Orkhon Valley: A Cultural Landscape of Outstanding Universal Value
The 121,967-ha Orkhon Valley Cultural Landscape encompasses an extensive area of pastureland on both banks of the Orkhon River and includes numerous archaeological remains dating back to the 6th century. The site also includes Kharkhorum, the 13th- and 14th-century capital of Chingis (Genghis) Khan’s vast Empire. Collectively the remains in the site reflect the symbiotic links between nomadic, pastoral societies and their administrative and religious centres, and the importance of the Orkhon valley in the history of central Asia. The grassland is still grazed by Mongolian nomadic pastoralists.
The Orkhon Valley Cultural Landscape (OVCL) lies in the central part of Mongolia, some 360km southwest of Ulaanbaatar. The site covers 121,967 ha of grassland along the historic Orkhon River, and includes a buffer zone of 61,044 ha. The archaeologically rich Orkhon River basin was home of successive nomadic cultures which evolved from prehistoric origins in harmony with the natural landscape of the steppes and resulted in economic, social and cultural polities unique to the region. Home for centuries to major political, trade, cultural and religious activities of successive nomadic empires, the Orkhon Valley served as a crossroads of civilizations, linking East and West across the vast Eurasian landmass.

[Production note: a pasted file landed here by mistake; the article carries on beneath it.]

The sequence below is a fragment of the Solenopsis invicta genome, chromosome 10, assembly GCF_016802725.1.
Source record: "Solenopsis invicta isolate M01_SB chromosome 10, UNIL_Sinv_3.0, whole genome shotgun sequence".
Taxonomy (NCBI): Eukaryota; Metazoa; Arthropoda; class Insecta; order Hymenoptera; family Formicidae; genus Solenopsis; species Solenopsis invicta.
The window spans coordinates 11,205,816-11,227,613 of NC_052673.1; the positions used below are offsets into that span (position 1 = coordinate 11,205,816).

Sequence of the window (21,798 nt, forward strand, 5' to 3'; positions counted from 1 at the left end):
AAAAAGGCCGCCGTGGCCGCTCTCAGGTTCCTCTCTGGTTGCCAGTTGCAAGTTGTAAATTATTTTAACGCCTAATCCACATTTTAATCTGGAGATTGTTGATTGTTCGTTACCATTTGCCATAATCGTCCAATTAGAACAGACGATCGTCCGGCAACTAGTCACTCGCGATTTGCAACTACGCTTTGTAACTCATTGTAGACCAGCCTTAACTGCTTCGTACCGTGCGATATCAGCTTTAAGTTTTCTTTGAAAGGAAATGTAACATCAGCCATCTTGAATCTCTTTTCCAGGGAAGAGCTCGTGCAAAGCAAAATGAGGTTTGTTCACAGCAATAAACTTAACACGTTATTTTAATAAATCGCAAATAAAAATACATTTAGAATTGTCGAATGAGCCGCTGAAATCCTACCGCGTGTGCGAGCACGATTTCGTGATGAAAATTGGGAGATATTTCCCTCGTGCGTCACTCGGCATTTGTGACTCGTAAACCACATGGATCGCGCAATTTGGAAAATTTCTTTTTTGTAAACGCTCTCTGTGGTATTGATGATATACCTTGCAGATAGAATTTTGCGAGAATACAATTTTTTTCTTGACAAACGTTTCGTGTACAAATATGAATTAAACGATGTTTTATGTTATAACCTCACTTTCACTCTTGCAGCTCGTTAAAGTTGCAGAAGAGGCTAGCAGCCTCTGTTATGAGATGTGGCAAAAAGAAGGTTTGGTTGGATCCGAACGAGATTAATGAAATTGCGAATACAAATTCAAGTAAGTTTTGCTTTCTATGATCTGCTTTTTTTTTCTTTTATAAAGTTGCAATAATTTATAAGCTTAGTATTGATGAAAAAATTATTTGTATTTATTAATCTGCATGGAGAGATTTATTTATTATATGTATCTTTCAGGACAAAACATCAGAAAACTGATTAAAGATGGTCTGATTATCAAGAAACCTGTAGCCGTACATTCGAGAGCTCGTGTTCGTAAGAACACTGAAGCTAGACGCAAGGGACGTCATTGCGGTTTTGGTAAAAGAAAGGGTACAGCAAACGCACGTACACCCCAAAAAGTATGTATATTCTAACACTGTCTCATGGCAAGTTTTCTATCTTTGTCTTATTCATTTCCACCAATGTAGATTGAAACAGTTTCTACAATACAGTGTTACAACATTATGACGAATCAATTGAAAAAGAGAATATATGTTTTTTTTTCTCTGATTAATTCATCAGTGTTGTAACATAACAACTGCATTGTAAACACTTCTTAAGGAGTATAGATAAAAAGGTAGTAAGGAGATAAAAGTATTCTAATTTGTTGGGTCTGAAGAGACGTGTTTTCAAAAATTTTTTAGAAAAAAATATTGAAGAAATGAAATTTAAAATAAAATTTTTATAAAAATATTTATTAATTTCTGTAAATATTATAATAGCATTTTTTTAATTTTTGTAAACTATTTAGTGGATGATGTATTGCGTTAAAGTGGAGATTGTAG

Over successive centuries, the Orkhon Valley was found very suitable for settlement by waves of nomadic people. The earliest evidence of human occupancy dates from the sites of Moiltyn Am (40,000- 15,000 years ago) and “Orkhon-7” which show that the Valley was first settled about 62,000-58,000 years ago. Subsequently the Valley was continuously occupied throughout the Prehistoric and Bronze ages and in proto-historic and early historic times was settled successively by the Huns, Turkic peoples, the Uighurs, the Kidans, and finally the Mongols.
At the height of its cultural ascendancy, the inscribed property was the site of historic Kharakhorum – the grand capital of the vast Mongol Empire established by Chinggis Khaan in 1220.
Within the cultural landscape are a number of archaeological remains and standing structures, including Turkish memorial sites of the 6th-7th centuries, the 8th9th centuries’ Uighur capital of Khar Balgas as well as the 13th-14th centuries’ ancient Mongol imperial capital of Kharakhorum. Erdene Zuu, the earliest surviving Mongol Buddhist monastery, the Tuvkhun Hermitage and the Shank Western monastery are testimony to the widespread and enduring religious traditions and cultural practices of the Northern School of Buddhism which, with their respect for all the forms of life, enshrine the enduring sustainable management practices of this unique cultural landscape of the Central Asian steppes.
Overall, the Orkhon Valley retains a high level of authenticity as a continuing cultural landscape, reflecting the long-standing traditions of Central Asian nomadic pastoralism. The basic use of the land has remained consistent over the centuries and has not adversely affected the component archaeological features of the landscape, the authenticity of which remains high individually and collectively. Although some modern features have obtruded into the landscape, the way in which the landscape is used is still essentially traditionally nomadic, with herdsmen moving their flocks across it in season transhumance. The pastoral management regime of the grasslands and the continuing intangible and tangible traditions associated with the nomadic way of life are integral to the property’s continued authenticity.
Facts & Information in this article courtesy of UNESCO World Heritage. (whc.unesco.org)